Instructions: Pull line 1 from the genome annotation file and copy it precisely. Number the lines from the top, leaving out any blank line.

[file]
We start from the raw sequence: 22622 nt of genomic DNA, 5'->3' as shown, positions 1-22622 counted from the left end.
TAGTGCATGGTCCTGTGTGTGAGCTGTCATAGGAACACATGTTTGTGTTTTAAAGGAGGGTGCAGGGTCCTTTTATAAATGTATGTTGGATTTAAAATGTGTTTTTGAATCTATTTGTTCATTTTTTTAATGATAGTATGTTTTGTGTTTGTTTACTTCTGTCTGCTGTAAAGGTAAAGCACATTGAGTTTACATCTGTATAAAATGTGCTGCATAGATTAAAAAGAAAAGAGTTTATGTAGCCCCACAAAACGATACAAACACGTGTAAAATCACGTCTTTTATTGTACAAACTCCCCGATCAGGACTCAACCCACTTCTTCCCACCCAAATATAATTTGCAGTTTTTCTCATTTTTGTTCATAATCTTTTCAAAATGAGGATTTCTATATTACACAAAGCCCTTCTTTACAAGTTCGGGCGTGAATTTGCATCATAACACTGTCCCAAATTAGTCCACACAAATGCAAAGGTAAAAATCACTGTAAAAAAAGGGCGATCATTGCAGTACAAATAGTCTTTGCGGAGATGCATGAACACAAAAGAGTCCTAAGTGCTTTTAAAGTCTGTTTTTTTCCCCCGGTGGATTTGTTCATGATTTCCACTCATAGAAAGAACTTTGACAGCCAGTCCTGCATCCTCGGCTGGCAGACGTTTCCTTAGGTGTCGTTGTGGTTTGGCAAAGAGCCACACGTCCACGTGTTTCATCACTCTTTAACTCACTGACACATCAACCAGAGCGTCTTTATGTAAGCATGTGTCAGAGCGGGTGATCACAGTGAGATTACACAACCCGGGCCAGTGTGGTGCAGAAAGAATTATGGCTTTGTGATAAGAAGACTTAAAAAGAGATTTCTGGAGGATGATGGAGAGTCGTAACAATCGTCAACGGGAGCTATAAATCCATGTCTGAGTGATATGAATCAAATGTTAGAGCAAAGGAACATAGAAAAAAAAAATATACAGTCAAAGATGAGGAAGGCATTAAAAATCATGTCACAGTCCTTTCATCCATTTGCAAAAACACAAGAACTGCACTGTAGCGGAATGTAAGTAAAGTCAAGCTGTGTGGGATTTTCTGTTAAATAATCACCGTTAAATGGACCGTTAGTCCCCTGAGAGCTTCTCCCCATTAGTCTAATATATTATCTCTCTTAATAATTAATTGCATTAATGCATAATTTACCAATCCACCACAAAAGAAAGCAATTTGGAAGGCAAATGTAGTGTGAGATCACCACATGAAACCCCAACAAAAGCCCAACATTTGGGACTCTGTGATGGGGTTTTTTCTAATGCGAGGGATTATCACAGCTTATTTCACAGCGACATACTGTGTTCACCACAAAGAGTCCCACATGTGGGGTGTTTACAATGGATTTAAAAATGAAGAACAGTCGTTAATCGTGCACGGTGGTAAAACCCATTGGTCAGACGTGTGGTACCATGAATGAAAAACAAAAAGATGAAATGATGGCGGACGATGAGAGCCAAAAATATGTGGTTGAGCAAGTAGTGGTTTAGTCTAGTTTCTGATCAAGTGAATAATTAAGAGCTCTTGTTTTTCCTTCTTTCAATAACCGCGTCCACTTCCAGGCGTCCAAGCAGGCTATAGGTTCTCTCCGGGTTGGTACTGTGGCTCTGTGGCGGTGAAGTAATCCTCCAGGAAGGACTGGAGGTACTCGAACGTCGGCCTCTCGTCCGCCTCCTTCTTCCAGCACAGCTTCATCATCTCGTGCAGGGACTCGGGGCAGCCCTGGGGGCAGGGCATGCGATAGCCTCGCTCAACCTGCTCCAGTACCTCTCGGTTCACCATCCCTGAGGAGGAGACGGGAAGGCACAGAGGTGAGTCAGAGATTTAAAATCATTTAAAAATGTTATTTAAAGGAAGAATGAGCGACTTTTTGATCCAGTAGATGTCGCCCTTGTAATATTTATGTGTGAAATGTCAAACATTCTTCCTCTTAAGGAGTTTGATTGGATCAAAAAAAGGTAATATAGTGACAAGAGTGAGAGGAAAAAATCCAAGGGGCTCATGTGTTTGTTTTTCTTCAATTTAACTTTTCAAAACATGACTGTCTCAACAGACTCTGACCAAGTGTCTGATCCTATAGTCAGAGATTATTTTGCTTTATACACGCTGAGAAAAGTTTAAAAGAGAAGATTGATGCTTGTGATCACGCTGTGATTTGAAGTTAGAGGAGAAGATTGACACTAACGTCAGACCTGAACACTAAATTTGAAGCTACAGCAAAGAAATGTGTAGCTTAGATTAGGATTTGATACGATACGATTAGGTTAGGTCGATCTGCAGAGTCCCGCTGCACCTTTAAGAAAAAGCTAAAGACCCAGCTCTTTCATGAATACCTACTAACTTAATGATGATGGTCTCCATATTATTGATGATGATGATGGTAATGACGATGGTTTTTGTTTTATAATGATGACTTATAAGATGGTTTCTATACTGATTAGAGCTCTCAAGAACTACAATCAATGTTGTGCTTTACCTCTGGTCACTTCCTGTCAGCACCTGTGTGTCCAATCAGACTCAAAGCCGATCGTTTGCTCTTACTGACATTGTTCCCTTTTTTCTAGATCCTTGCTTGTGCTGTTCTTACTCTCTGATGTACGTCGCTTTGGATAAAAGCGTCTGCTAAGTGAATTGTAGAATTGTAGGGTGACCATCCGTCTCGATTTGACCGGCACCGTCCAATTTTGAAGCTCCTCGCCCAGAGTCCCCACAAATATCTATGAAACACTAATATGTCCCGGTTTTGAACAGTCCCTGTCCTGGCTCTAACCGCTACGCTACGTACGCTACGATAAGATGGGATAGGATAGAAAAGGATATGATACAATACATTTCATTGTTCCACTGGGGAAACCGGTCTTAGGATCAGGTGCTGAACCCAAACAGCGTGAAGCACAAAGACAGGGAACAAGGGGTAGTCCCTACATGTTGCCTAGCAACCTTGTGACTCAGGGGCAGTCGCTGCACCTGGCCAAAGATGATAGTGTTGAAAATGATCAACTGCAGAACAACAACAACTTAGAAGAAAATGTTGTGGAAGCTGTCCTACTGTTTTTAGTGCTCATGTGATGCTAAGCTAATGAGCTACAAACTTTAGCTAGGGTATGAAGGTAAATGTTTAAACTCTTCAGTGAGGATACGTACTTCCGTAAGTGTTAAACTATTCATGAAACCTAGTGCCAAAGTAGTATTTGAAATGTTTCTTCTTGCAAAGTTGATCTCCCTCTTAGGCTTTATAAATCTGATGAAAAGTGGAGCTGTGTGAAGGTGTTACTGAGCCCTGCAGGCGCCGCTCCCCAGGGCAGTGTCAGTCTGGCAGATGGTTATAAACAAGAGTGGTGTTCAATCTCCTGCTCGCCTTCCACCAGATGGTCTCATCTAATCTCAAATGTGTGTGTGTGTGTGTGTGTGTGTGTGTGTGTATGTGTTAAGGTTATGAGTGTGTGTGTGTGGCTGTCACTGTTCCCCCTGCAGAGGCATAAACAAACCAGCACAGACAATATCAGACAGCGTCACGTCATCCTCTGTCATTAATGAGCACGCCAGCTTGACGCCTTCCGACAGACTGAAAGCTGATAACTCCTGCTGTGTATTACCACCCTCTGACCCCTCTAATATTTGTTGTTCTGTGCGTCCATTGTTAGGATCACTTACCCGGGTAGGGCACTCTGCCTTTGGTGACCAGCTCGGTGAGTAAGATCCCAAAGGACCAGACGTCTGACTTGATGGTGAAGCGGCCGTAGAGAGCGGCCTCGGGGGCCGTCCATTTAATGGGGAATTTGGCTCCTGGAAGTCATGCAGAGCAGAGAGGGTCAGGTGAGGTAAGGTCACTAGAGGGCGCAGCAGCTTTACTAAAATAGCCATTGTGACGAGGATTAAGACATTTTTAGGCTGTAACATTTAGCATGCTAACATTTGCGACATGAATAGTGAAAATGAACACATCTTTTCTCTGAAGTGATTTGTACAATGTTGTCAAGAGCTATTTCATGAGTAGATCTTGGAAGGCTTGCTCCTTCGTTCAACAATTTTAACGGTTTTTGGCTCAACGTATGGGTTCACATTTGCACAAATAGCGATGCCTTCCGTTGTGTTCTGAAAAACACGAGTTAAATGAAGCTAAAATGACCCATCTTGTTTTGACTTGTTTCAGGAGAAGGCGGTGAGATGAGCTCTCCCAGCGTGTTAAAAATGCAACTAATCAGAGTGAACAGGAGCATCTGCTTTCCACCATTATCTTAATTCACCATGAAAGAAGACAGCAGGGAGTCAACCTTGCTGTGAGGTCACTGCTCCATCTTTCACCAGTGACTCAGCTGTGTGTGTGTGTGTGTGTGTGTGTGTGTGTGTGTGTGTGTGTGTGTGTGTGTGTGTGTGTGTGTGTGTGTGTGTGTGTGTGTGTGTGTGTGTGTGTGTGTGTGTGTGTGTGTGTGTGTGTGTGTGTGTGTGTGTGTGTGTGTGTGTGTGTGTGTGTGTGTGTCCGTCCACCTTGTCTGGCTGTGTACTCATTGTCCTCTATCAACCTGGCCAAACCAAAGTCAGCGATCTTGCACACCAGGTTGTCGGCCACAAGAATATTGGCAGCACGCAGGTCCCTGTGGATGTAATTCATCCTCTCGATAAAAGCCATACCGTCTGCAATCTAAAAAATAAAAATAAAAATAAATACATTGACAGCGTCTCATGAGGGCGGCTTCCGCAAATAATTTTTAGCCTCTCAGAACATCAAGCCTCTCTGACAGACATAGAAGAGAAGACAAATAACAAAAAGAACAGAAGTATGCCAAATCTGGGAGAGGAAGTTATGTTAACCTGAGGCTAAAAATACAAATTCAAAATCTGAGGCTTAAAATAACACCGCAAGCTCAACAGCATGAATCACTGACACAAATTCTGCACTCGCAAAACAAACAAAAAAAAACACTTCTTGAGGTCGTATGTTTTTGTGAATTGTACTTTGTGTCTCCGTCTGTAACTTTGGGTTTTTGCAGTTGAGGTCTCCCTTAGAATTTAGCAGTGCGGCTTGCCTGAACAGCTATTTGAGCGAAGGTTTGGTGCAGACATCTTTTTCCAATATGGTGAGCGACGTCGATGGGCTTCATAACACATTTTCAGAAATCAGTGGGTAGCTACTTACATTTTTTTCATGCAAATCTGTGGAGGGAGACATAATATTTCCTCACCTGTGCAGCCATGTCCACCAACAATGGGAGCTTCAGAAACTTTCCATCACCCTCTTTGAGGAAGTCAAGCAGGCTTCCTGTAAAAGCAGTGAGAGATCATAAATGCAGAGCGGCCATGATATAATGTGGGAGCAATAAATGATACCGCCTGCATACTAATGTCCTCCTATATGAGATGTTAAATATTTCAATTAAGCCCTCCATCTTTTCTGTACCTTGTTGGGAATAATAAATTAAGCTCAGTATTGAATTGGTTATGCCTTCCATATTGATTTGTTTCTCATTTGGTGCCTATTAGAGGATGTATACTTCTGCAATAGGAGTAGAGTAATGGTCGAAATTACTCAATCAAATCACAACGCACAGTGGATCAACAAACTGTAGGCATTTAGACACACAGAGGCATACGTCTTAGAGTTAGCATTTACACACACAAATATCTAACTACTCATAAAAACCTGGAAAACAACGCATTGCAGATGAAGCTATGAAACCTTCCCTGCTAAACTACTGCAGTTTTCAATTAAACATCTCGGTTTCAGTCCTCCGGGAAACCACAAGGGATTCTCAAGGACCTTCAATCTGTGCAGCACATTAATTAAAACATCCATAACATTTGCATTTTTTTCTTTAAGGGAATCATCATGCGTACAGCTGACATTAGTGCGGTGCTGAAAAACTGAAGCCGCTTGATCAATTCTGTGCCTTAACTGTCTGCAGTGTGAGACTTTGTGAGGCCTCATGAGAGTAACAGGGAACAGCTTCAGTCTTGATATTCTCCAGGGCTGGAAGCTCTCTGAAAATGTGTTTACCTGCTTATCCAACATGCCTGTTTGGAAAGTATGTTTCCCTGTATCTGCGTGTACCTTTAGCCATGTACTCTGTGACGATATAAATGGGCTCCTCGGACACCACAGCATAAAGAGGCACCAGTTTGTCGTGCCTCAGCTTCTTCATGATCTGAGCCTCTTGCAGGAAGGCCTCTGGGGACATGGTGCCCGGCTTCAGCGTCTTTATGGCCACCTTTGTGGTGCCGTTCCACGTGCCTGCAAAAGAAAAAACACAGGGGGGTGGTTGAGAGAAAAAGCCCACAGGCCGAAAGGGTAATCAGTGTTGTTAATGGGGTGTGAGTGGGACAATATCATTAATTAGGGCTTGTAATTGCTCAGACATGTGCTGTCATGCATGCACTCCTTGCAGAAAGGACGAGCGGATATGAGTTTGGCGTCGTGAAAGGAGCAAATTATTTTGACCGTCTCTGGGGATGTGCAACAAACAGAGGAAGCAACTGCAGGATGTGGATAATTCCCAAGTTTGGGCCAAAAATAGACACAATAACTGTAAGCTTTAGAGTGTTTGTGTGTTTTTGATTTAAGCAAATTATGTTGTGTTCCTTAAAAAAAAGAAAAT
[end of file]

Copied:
We start from the raw sequence: 22622 nt of genomic DNA, 5'->3' as shown, positions 1-22622 counted from the left end.